This doesn’t mean we can always understand every sentence of the Bible the first time we read it, or that we’ll never be left with any unanswered questions, or that scholars and preachers are useless. But it does mean that simple, ordinary people can read the Bible for themselves and understand the great truths that God wants them to understand.
The Bible “gives understanding to the simple.” Does that mean the Bible treats people as simpletons? No, biblical authors treat people with respect, as thinking, responsible persons. You don’t have to be a genius or an expert to use the Bible, but you do have to read carefully, think hard, and respond to the truth that confronts your mind.
What does this mean for preachers and churches in an age of salesmanship? For one thing, it means we must never try to bypass the brain, the way some advertisers do. Many TV ads have colorful images and catchy music and clever humor but present no factual information whatsoever about the product being sold. Some churches take this same approach. They offer colorful, catchy, clever religion without much real content. They entertain without engaging the mind. That’s a betrayal of the Bible and an insult to the people they are trying to reach.
Then there’s the advertising strategy of presenting only those facts which the buyer will find appealing. You’ve probably seen offers of a free gift or a fabulous deal. The offer may be true, but all too often the offer is stated in huge print, while the further costs are hidden in fine print that you can hardly read. The goal is to sign you up for something without letting you know what you’re getting into.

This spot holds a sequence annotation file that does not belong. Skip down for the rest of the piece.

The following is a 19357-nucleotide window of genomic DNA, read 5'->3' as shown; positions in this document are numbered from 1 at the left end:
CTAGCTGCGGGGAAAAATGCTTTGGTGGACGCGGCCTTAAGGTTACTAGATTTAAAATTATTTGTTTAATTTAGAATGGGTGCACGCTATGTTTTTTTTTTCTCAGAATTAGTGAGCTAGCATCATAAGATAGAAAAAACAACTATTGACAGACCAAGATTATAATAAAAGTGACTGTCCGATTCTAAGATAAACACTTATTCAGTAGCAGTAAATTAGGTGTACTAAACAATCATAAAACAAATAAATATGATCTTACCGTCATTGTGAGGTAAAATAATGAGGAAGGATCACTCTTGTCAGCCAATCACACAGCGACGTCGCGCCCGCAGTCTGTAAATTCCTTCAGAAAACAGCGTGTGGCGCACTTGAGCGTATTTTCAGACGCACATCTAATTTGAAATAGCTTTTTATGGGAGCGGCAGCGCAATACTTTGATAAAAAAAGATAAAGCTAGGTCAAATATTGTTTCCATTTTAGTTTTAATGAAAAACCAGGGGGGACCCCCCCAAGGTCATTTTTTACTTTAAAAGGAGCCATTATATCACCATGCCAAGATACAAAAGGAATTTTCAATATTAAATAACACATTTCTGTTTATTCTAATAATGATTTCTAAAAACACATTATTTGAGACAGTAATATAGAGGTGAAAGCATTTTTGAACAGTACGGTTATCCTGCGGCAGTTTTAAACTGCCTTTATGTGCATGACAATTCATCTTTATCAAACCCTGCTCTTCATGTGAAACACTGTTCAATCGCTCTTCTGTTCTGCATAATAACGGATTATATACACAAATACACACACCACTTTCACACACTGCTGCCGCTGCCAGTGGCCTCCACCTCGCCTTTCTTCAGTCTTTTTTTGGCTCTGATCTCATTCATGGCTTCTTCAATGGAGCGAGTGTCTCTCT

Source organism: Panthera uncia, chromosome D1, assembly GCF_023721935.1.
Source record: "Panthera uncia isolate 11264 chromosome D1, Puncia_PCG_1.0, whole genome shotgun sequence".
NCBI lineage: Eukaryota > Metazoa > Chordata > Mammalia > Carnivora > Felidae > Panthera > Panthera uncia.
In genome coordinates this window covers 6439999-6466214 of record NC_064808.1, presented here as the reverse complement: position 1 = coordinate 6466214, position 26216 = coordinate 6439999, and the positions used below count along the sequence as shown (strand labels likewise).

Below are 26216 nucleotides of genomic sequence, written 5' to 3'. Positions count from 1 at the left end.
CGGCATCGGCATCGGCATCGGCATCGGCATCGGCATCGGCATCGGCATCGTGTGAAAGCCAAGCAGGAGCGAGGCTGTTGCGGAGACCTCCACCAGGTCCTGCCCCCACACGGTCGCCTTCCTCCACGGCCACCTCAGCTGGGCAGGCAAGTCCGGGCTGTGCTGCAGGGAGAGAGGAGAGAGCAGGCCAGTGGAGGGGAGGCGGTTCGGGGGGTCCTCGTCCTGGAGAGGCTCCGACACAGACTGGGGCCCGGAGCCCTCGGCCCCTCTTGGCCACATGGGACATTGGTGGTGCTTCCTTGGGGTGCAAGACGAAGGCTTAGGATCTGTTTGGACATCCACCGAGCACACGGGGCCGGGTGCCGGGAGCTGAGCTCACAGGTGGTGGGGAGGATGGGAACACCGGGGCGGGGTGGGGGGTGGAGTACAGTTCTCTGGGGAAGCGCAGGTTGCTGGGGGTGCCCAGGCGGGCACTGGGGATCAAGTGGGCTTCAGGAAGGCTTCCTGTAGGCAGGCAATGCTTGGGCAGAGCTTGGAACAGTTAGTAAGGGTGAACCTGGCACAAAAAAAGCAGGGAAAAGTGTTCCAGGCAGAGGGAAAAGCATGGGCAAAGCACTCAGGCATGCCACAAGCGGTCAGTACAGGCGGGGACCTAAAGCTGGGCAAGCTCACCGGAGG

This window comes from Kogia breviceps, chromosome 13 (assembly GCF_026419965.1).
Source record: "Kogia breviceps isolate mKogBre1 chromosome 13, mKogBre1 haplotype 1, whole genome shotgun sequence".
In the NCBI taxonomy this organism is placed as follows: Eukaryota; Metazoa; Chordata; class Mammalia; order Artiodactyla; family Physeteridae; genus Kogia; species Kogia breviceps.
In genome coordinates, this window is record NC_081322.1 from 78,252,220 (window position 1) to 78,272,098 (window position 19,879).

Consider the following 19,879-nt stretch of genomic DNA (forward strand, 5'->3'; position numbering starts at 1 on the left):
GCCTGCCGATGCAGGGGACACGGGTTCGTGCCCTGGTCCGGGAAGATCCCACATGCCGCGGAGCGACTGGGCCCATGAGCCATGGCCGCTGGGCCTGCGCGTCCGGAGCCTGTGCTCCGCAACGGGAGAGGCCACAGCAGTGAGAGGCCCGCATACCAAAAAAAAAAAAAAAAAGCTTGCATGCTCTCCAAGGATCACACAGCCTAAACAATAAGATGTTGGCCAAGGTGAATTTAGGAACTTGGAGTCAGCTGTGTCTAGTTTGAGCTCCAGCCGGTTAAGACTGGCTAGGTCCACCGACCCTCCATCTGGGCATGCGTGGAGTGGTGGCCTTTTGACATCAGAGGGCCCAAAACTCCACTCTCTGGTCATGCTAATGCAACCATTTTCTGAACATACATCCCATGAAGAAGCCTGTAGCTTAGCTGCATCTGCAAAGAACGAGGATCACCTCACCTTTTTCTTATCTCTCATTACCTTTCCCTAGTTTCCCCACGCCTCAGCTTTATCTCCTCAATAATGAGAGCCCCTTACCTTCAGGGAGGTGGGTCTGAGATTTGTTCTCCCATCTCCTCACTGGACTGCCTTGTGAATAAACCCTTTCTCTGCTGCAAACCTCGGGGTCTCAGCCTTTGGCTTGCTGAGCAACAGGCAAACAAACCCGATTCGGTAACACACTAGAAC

In the same way, some churches and preachers are tempted to present only the aspects of God’s truth that people like and to hide the rest. But Jesus never did that, and neither did the prophets and apostles of the Bible. Scripture speaks of peace and joy and other wonderful promises, but it is also honest and upfront about sin and repentance and judgment and other facts which people don’t like to hear. The Bible shows the blessings of being a Christian, but it also states plainly that you have to give up certain things in order to follow Jesus.
The apostle Paul said, “We have renounced secret and shameful ways; we do not use deception, nor do we distort the word of God. On the contrary, by setting forth the truth plainly we commend ourselves to every man’s conscience in the sight of God… For we do not preach ourselves, but Jesus Christ as Lord” (2 Corinthians 4:2,5). So let’s not try to make biblical truth so complicated that only experts can grasp its main thoughts, and let’s not make church into a sales job that manipulates people into buying a gospel they don’t understand. The Bible is understandable. God wants us to understand his truth in Christ so that we can make a meaningful, informed response.